Germany is in a category of its own. To even be mentioning Germany in this context may come as a surprise. The country has long claimed a pre-eminent role in environmental politics. It has the most powerful green party in the world. Renewable energy generation has increased six-fold since 2000. And yet when it comes to greenhouse-gas emissions, Germany is by far the most serious polluter in Europe. Its per capita emissions (11.4 tonnes in 2016) are one and a half times as high as those of France or Italy.
And the simple reason is coal. The unified Germany, combining the coalfields of North Rhine-Westphalia with those of east Germany, has the largest lignite mining and coal-fired electricity sector in Europe, concentrated in the hands of two giant generators, RWE and EPH.
In light of the Paris commitments and the precipitate decision in 2011 to shut down nuclear power, it was clear to Berlin that it had a problem. With typical deliberation, the government of Angela Merkel initiated a multi-sided negotiation to arrive at a consensual recommendation as to the future of coal. The Kommission für Wachstum, Strukturwandel und Beschäftigung (Commission for Growth, Transformation and Employment) — known less euphemistically as the Kohlekommission — began meeting in June 2018. After months of debate and frantic, all-night sessions it delivered its report on 26 January; its recommendations were promptly accepted by the grand-coalition government.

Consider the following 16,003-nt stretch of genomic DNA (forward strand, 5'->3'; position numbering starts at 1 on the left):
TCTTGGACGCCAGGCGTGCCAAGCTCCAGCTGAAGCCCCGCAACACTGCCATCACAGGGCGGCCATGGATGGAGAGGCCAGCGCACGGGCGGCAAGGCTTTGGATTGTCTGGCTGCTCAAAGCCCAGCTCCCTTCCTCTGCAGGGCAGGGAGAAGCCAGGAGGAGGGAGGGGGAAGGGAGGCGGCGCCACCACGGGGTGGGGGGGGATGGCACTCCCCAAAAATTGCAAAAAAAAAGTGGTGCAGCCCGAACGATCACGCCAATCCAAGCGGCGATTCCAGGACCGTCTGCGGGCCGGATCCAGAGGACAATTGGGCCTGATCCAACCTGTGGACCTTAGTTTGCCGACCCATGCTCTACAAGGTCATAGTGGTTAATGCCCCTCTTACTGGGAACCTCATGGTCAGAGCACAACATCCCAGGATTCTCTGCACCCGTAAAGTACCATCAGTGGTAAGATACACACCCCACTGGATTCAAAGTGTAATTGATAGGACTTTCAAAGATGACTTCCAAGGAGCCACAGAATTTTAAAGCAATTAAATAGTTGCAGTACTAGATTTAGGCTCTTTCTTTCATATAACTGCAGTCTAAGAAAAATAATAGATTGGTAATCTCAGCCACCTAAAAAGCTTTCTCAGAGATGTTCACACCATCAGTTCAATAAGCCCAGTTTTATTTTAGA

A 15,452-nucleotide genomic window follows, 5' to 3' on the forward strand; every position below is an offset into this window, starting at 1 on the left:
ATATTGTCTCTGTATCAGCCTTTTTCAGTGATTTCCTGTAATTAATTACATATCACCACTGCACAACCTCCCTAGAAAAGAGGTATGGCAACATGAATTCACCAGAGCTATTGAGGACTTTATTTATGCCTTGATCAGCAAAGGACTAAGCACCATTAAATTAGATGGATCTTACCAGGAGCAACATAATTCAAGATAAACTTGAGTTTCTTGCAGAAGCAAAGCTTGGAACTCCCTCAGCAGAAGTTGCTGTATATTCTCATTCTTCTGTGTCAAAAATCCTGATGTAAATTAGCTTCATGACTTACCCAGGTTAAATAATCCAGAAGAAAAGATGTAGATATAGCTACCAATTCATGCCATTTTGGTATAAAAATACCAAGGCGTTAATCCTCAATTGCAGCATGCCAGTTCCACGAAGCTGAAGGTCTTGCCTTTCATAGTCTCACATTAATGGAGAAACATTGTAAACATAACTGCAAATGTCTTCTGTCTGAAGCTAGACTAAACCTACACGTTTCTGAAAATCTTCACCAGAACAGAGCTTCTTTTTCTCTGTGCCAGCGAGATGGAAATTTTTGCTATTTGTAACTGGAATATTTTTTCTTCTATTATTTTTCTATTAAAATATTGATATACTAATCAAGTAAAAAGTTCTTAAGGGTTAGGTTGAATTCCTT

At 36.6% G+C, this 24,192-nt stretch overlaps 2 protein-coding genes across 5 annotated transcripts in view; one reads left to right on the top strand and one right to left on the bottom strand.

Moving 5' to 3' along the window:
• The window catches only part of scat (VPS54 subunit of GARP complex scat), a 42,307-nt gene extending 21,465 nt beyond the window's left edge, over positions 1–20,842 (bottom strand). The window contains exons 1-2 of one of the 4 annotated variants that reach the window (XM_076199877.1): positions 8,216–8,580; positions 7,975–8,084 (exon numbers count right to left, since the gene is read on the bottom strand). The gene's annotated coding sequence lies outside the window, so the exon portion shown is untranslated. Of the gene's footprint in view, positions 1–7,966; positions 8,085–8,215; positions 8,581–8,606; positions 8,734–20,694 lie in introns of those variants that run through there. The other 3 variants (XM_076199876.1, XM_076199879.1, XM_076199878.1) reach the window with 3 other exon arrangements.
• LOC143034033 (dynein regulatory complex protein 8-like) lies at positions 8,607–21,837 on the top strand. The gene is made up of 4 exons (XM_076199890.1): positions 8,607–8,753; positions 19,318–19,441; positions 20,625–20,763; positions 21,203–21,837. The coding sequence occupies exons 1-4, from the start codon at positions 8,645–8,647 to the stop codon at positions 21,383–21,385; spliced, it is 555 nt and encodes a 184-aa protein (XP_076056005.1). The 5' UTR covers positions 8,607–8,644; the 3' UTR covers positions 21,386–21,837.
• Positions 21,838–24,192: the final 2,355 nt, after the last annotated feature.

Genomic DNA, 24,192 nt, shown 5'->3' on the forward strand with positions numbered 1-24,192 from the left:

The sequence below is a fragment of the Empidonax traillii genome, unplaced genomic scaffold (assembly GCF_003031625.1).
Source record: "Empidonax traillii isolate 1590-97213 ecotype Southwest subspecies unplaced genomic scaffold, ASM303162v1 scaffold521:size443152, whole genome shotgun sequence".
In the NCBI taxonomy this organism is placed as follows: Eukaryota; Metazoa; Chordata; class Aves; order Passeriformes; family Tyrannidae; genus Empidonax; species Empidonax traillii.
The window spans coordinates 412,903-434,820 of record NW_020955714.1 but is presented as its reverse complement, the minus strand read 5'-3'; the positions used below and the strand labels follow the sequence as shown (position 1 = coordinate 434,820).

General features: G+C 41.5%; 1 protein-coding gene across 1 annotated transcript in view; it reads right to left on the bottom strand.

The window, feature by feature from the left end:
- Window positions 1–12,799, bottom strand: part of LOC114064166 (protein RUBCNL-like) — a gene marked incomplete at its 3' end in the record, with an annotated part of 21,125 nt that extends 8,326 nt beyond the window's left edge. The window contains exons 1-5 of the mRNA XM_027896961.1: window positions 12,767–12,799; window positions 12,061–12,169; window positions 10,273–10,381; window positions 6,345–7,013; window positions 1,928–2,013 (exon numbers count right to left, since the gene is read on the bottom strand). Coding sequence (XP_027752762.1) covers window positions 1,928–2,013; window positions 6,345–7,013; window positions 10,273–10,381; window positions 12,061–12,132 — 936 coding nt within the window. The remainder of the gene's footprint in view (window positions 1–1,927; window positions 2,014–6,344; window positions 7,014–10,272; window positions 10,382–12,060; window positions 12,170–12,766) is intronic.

The commission considered every conceivable angle of the social and economic future of the coal-mining districts, suggesting programmes of assistance amounting to no less than €40bn. It spent ample time investigating the economics of fuel prices for German industry. What it did not do was recommend a rapid or urgent shutdown of Europe’s most polluting power sector.
Judged by the actual demands of the situation, the kind of ‘political realism’ exhibited by Germany’s coal commission is in fact completely unrealistic.
The most that the Kohlekomission could agree on was to close somewhat less than a third of coal capacity by 2022, with another third by 2030 and the rest to follow sometime before 2038. At the Paris benchmark year of 2030, Germany will have only marginally less coal-generating capacity in operation than recalcitrant Poland.
If one digs into the 275-page report, this disappointing outcome is somewhat less surprising. Astonishingly, though the aim of the commission was to plan the shutdown of the coal industry, it refused to prioritise environmental concerns, insisting on security of power supply and ‘economics’ as equally important. The power generators and trade unions exercised a more effective influence over the negotiations than the environmental lobbyists, who felt they could not walk away from the talks. Better to agree on a beginning to the end of coal in Germany, than to have no climate policy at all.